With an open mind and an even keel — rather than a brazen display of intelligence. Obviously, Singleton was bright. Prodigiously so. But Teledyne’s success mostly boiled down to its founder’s willingness — perhaps even eagerness — to go against the crowd and fluidly shift from one capital allocation strategy to the next.
A contrarian approach sounds nice on paper, but rarely survives a person’s first brush with the withering criticism and mockery that goes along with it. As it turns out, taking the road less traveled is not terribly popular with the conforming majority. Many prefer to be a “normal” member of the thundering herd rather than breaking off on one’s own in search of superior results.
That was never a problem for Henry Singleton.
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Act I: Acquisitions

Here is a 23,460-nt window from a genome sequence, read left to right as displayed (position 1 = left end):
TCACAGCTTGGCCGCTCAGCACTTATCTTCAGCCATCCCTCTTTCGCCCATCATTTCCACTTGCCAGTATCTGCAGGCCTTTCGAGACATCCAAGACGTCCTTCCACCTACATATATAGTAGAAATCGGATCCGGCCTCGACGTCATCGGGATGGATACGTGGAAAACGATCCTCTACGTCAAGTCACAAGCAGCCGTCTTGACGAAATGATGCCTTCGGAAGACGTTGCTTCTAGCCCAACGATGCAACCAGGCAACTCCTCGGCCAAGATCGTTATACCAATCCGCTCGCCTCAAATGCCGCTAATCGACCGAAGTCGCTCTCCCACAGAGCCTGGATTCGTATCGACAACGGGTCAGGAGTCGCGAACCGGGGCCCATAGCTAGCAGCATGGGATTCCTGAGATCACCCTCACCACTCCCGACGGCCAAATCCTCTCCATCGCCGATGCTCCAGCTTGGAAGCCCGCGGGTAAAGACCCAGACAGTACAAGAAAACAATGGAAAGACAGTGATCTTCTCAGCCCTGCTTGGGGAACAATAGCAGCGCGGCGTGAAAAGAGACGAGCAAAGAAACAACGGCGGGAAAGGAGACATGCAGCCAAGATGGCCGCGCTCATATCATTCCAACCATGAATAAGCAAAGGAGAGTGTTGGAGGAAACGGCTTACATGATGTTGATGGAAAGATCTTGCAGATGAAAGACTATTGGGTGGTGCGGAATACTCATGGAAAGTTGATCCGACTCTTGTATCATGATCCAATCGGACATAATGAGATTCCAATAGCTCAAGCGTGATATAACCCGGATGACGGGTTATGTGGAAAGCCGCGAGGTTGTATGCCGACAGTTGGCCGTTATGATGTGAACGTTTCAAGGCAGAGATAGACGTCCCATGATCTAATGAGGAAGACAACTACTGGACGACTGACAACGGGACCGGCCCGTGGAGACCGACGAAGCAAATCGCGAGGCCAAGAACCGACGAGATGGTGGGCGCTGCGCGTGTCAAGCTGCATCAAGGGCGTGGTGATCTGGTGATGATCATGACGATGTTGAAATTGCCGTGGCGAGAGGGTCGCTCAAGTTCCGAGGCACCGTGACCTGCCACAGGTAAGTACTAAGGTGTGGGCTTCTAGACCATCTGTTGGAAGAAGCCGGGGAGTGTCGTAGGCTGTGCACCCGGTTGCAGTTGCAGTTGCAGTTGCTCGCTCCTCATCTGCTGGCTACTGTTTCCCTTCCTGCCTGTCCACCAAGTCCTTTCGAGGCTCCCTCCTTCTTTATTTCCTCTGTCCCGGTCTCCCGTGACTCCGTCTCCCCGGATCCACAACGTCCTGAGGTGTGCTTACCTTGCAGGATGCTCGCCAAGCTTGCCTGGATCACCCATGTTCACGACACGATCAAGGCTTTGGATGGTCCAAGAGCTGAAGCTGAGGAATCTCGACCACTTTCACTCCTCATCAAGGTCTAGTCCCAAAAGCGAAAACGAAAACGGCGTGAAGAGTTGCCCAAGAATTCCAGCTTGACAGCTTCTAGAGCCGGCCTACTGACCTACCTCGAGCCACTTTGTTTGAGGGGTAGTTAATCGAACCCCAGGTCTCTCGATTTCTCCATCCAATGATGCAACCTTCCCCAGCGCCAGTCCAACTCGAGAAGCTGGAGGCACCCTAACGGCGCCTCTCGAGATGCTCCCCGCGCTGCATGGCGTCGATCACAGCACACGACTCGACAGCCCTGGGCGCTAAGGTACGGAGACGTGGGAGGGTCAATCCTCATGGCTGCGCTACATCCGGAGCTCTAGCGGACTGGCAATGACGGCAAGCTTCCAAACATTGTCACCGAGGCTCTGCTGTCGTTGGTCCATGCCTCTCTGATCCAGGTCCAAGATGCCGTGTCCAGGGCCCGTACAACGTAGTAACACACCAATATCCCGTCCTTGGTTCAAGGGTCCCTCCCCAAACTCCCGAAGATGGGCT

In the early 1960s, Teledyne’s involvement in the burgeoning semiconductor and aerospace industry made it “innovative” and “disruptive”. And, as we’ve seen in recent years, such a reputation can be jet fuel for a company’s stock price.
A lesser man might have bought into the hype. As Teledyne’s price soared, Henry Singleton so easily could have believed that this was such a transcendent company — and he such a visionary leader — that the gravitational pull of valuation no longer applied to this rocket ship. Buckle up and ride to the moon.
But not Singleton.
He correctly identified that Teledyne’s stock price — trading at 60x earnings — had gotten way out over its skis and was significantly overvalued. Rather than waiting for Mr. Market to correct course, Singleton instead took his overheated stock and used it to acquire other companies. And he did that over and over and over again.